A slightly built, petite woman, Cornum displays a resilience and strength which most certainly helped get her through her week-long captivity.
Cornum started by saying that “being a prisoner of war is a bad thing,” but “being a prisoner of war is unlike any other adverse experience you’ll ever face.”
She told the students in attendance that something bad happens to everybody at some time in their life, ranging from bad grades to a breakup with a significant other or having your dog get run over.
“It isn’t whether something bad will happen,” she said, “It’s important what you do when something bad happens.”
She said the difference in POWs who go through the experience and do very well is what they do with the experience.
“It’s all about Plan B,” she said.
Cornum related her story to a spellbound audience.
She was a flight surgeon at Fort Rucker, Ala., when the war started in August 1990. They all waited to rotate over for duty. On Feb. 27, 1991, she was in a helicopter with two pilots and all her medical “stuff” when they learned an F-16 had been shot down. The pilot bailed out and was on the ground with a broken leg. Cornum and her crew went to rescue him. It seemed routine. When they got within a kilometer of the wounded pilot, “everything went to crap.”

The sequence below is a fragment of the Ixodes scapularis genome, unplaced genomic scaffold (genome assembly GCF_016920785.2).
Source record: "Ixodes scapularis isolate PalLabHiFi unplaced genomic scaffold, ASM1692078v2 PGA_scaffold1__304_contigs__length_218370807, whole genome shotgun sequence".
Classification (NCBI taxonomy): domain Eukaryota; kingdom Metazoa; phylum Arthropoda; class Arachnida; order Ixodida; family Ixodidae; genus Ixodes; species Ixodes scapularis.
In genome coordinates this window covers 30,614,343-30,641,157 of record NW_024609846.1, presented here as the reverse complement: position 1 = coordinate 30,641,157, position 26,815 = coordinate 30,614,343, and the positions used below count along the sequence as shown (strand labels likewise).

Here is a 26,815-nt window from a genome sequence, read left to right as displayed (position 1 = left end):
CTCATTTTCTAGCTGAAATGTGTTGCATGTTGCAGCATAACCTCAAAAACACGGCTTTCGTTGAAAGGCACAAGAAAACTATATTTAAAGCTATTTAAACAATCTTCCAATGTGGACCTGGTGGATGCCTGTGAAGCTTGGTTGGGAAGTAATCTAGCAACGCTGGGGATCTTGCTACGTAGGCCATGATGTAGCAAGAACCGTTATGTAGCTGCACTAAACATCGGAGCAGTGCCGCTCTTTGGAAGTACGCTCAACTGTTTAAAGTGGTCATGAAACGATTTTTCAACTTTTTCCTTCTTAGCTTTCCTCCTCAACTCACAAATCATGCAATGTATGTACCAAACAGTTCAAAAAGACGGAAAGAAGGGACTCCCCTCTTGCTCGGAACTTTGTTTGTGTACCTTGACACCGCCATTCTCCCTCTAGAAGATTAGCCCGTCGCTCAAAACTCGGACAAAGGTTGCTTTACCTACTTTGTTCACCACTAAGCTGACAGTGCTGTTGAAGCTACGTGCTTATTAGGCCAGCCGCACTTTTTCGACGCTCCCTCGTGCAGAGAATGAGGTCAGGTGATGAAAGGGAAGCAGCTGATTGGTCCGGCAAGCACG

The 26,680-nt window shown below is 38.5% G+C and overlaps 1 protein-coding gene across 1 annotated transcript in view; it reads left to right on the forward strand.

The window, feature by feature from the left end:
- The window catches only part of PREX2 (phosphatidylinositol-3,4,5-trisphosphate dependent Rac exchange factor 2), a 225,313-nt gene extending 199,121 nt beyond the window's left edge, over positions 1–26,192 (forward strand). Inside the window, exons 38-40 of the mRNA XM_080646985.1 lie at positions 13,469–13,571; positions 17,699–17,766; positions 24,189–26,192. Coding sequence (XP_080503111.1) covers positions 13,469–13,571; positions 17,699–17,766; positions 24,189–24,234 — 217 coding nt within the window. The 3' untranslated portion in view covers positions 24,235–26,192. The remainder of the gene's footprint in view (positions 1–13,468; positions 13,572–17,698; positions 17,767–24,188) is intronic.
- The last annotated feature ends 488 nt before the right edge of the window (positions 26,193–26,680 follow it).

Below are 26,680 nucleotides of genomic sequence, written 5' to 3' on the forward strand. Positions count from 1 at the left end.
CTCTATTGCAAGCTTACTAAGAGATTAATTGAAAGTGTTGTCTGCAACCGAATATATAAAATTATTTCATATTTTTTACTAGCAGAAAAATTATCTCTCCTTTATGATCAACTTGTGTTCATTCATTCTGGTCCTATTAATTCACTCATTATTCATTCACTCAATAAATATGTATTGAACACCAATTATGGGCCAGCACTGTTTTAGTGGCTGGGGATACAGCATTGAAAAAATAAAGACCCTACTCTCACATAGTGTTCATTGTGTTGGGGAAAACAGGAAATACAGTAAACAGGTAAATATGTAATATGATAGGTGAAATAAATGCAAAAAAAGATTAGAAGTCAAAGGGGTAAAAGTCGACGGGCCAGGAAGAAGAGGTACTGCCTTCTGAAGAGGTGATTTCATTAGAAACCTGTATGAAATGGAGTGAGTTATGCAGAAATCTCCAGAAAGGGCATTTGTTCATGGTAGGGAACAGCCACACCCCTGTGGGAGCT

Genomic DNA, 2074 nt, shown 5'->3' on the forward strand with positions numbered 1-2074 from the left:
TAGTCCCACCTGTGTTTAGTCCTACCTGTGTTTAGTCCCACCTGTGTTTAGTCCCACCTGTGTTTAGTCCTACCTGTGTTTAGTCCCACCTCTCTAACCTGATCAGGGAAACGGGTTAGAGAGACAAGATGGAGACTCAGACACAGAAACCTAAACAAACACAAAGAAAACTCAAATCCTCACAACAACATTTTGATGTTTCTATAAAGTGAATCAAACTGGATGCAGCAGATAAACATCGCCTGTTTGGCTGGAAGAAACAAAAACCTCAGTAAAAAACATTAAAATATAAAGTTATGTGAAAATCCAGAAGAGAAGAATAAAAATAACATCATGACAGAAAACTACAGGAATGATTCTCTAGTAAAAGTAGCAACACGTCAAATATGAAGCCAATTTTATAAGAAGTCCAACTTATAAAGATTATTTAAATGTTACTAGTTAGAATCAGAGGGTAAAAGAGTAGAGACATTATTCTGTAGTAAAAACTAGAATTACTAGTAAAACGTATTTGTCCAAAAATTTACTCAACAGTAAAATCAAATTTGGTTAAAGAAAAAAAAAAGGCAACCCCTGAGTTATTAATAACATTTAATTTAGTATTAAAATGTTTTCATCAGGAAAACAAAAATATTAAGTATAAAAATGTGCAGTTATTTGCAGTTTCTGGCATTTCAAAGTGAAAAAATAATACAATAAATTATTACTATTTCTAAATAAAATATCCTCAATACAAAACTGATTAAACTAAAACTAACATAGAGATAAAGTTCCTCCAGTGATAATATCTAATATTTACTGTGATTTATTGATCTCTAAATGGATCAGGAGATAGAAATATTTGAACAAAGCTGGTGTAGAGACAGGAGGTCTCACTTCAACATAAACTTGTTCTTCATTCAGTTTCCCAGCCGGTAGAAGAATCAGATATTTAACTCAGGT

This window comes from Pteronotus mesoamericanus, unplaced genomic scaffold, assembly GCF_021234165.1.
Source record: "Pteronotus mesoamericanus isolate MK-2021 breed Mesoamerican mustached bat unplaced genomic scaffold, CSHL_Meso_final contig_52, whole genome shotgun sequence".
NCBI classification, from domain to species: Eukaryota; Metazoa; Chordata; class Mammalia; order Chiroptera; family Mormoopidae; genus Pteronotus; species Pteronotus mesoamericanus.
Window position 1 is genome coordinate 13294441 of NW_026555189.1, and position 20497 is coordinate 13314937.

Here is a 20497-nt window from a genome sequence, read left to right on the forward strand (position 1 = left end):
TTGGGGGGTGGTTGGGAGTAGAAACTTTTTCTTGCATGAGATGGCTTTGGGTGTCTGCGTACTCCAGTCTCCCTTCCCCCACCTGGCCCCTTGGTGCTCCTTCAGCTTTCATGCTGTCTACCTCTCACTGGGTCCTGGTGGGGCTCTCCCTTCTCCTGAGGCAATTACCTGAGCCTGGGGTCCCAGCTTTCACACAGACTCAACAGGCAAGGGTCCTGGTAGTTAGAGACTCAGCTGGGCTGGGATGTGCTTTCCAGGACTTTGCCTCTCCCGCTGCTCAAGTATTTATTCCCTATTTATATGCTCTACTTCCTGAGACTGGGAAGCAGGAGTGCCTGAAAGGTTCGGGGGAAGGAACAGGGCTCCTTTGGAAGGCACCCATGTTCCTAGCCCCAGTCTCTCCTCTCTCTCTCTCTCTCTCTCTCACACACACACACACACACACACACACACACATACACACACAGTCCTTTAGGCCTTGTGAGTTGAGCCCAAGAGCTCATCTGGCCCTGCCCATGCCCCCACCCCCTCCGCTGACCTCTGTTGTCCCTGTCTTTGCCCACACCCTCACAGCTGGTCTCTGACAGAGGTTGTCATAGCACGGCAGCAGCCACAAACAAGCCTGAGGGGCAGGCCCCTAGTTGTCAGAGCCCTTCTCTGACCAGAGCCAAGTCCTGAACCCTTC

The wounded pilot had ejected into the middle of an enemy ammunitions supply area. Cornum’s  chopper went under fire. The Black Hawk crashed, killing five of the eight people on board.
She said she had been knocked unconscious in the crash and came to hours later in the dark. She first thought she was dead but she wanted to try to get away from the wreckage in case of fire. She managed to get out from under the pieces of the helicopter and realized she couldn’t stand or roll over.